The heart is the most properly rated organ in the body. It gets a lot of love, respect, and fear. That love is shown through an abundance of news coverage, that respect is shown in the ability to do physical activity and that fear is shown by cardiovascular disease being the number one leading cause of death in the U.S. for men and women each year. February is American Heart Month and it’s important to bring awareness to how you can improve your heart function with exercise.
The heart is many things but it’s main job is to pump oxygenated blood to the rest of the body through the circulatory system. That oxygenated blood gives muscles and other organs energy to be able to move. Depending on your heart health or fitness level you can improve the efficiency of the heart muscle. In most cases you want your resting heart rate to lower with exercise and lifestyle improvements because that means you are able to pump the necessary amount of blood with less beats per minute. Exercise is a proven way to improve this efficiency but how do you know that? And how do you measure it?
The most common non-hospital way to measure your heart efficiency is by measuring your daily resting heart rates (ideally a healthy resting heart rate range is 45-70 beats per minute) first thing in the morning and also your exercise heart rates. Luckily with Fitbit, Apple watches, and Garmin like wearables you can see that data while wearing it on your wrist. In my experience the wrist wearable options are not as responsive and accurate as the options that place sensors around your torso near your heart. This February, Donavan’s Wellness Solutions launched MyZone at two of its programs; Calistoga Fit and DWS concept. MyZone is a torso wearable that measures your heart rate, calories, heart rate percentage of max heart rate, and effort points called MEP’s (MyZone Effort Points) in real-time during the fitness class.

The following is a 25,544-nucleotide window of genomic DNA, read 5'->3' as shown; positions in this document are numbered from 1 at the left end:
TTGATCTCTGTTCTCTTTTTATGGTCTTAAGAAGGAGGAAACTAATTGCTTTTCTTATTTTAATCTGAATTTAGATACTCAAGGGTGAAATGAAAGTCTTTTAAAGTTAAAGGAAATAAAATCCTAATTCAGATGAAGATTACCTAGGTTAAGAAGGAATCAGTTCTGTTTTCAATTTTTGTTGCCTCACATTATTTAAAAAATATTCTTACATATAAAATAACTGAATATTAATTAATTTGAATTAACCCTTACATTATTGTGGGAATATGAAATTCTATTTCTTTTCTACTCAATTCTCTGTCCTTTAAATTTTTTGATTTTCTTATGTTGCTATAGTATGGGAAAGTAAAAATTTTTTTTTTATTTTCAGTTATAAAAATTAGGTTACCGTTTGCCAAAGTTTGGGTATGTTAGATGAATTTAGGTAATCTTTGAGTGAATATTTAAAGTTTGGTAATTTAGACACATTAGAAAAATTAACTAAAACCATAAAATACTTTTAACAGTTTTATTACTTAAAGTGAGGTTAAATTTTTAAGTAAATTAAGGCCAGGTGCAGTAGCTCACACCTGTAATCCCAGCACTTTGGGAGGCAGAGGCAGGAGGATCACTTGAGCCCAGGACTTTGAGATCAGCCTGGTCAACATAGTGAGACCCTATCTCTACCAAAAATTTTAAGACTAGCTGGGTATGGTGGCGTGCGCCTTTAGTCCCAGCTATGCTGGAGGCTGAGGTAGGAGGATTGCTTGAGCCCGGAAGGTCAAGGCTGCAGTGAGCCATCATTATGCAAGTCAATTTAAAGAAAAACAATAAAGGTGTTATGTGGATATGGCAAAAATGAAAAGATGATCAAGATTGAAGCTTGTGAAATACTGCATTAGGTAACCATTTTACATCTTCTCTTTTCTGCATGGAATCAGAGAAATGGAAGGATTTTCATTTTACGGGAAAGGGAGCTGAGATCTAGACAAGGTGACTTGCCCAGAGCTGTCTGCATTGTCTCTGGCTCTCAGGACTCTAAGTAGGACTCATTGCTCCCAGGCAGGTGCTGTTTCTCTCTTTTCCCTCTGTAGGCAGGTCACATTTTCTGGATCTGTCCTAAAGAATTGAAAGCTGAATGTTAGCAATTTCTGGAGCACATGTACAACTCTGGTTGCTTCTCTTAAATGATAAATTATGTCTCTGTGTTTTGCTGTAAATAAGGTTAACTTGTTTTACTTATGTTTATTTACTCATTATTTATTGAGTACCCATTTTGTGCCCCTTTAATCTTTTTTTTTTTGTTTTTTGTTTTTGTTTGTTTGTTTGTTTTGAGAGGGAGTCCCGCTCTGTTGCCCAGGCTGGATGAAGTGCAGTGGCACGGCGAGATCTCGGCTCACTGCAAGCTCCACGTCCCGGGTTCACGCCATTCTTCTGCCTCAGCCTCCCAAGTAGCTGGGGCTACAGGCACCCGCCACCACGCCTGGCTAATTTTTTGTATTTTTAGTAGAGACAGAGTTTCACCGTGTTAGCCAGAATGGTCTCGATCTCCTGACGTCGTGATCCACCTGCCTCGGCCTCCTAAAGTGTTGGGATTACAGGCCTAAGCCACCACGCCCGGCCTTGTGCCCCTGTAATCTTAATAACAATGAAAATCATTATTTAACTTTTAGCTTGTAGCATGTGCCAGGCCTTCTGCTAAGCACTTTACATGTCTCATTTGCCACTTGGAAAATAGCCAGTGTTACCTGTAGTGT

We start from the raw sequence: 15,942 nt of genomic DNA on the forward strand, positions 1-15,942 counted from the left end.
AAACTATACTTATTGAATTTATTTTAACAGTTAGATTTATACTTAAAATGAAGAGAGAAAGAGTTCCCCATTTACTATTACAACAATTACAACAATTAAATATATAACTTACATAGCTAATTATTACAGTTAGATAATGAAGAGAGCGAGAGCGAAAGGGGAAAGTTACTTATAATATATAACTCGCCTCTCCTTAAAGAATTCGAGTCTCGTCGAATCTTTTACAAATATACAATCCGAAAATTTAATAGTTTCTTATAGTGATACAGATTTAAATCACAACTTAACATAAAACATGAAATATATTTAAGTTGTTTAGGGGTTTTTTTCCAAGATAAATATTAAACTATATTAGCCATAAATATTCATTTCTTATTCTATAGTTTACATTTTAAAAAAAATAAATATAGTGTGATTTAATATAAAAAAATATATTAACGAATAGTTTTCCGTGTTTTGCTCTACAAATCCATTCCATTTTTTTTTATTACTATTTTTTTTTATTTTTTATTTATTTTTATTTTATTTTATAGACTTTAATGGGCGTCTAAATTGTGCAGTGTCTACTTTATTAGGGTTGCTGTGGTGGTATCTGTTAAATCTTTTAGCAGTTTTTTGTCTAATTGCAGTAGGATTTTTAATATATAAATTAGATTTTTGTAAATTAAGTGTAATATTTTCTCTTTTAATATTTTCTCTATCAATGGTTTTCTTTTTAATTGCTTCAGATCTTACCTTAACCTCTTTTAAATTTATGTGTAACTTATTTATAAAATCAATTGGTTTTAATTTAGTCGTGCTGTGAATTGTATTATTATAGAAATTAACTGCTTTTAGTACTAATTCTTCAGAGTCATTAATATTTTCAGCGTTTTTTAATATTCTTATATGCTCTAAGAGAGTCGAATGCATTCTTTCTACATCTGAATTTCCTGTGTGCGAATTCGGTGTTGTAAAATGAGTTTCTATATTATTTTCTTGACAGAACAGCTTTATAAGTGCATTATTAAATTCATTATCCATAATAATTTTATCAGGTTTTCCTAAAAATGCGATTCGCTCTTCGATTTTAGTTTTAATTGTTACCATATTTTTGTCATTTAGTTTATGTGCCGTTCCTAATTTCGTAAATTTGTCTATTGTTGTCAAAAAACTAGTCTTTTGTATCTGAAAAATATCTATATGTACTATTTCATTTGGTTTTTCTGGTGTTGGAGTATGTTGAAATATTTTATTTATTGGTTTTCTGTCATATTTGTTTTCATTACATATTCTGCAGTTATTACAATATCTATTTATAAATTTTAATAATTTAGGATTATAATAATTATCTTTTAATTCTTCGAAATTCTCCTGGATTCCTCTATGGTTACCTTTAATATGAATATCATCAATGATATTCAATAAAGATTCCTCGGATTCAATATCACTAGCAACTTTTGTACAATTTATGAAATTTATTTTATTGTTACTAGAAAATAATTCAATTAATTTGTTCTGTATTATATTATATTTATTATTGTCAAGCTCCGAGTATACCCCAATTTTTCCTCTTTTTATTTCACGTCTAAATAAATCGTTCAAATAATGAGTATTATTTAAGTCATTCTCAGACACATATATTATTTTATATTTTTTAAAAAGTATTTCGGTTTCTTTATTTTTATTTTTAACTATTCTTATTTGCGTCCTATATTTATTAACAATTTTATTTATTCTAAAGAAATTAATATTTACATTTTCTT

The cool thing about many of these wearables is that you can track your progress over multiple weeks or even years. The way many doctors, trainers or coaches track their clients’ progress is by having them do a pre- and post-cardio test. For example, they may measure their heart rate to be 120 beats per minute while walking on the treadmill at 3 mph and 4 percent incline. After doing 4 weeks of cardio training their heart rate might drop down to 105 beats per minute while doing the same levels on the treadmill. That 15 beat difference could be the difference of you being in the number one cardiovascular disease category or dancing to the Bee Gees song “Stayin Alive” at another family members wedding.
Trainers Tip: Check with your doctor that you are good to start with harder cardio exercise. Choose your favorite wearable like MyZone or Fitbit. Measure your resting heart rate first thing in the morning and also when you’re exercising and see if your heart rate starts to lower over time with consistent exercise 3-4 days a week. If you need help with that process, ask Calistoga Fit and they can show you.
Donavan Almond is owner and CEO of Donavan’s Wellness Solutions, Calistoga Fit, DWS Concept at Auberge du Soliel and Calistoga Ranch. Certified in both CSCS, ACSM, he provides fitness and wellness coaching, nutrition support, residential and commercial gym design, as well as consulting with award winning hotel brands. He has trained many college athletes and professional athletes including the Washington Redskins. His experience working with all levels and ages gives him the ability to tailor a unique program to the client.